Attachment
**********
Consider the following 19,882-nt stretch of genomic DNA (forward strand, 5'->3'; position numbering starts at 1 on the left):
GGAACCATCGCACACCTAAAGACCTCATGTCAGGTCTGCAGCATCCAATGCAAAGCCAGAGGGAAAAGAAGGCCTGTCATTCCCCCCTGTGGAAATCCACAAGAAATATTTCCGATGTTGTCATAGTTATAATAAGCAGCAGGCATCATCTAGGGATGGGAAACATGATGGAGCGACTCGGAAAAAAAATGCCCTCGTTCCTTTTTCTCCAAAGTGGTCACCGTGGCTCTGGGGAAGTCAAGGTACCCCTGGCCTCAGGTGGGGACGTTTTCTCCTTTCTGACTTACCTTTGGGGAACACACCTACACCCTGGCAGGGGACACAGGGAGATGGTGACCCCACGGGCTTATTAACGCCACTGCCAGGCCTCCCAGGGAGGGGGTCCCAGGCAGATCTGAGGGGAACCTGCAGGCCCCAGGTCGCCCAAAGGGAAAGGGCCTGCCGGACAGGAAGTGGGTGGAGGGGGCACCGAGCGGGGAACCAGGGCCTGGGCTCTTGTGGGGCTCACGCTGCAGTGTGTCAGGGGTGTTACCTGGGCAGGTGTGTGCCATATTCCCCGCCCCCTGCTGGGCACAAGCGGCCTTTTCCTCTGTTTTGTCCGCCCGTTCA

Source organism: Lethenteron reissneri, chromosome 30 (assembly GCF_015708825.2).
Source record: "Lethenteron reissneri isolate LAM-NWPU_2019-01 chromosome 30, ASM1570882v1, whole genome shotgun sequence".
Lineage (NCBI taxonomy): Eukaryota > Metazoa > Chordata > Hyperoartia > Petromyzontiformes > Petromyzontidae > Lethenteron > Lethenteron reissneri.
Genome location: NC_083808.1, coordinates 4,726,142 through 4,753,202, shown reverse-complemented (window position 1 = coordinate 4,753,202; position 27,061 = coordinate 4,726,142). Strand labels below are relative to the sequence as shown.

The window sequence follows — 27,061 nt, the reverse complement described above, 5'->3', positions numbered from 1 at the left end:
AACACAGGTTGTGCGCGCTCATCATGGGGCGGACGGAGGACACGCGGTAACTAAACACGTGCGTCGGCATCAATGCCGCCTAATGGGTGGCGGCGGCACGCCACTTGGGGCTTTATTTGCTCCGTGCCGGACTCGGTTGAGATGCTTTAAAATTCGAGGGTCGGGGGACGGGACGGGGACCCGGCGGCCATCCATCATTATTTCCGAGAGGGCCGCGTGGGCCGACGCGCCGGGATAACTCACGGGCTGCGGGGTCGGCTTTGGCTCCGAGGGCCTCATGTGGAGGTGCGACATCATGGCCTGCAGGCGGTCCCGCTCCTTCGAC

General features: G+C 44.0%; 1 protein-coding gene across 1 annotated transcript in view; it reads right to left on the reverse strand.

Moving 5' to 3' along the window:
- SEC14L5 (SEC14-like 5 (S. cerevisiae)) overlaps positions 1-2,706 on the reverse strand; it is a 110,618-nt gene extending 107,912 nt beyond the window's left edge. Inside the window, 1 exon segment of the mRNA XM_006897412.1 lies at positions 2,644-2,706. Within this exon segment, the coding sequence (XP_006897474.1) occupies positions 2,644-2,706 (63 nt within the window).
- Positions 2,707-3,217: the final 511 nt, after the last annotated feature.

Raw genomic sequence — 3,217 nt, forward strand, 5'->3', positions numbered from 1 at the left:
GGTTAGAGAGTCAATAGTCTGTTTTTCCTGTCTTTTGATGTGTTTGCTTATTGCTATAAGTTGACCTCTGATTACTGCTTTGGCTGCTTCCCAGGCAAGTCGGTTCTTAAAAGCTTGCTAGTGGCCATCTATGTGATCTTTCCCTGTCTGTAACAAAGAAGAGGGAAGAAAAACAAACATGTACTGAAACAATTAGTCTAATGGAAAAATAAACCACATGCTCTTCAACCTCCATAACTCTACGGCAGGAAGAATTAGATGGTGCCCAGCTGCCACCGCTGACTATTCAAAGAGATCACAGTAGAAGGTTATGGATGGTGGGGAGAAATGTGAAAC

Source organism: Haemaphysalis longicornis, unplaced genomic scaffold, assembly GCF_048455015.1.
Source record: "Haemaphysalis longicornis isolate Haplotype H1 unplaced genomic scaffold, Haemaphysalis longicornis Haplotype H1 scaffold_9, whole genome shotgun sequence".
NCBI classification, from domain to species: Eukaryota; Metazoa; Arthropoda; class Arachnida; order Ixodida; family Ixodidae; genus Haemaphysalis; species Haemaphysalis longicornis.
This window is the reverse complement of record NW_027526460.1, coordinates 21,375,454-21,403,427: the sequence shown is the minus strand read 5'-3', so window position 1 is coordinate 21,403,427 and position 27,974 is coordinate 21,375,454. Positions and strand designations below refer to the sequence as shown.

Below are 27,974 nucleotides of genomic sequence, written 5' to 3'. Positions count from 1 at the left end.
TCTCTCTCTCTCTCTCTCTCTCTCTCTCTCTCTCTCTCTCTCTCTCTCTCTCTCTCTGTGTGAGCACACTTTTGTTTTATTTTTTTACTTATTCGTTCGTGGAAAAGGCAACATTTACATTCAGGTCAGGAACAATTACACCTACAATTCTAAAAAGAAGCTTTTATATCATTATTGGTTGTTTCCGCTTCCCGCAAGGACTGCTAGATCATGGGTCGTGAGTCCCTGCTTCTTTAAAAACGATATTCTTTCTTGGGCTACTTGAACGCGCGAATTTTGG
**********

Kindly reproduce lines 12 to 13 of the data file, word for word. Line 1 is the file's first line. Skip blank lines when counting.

- Positions 2,707-3,217: the final 511 nt, after the last annotated feature.

Raw genomic sequence — 3,217 nt, forward strand, 5'->3', positions numbered from 1 at the left: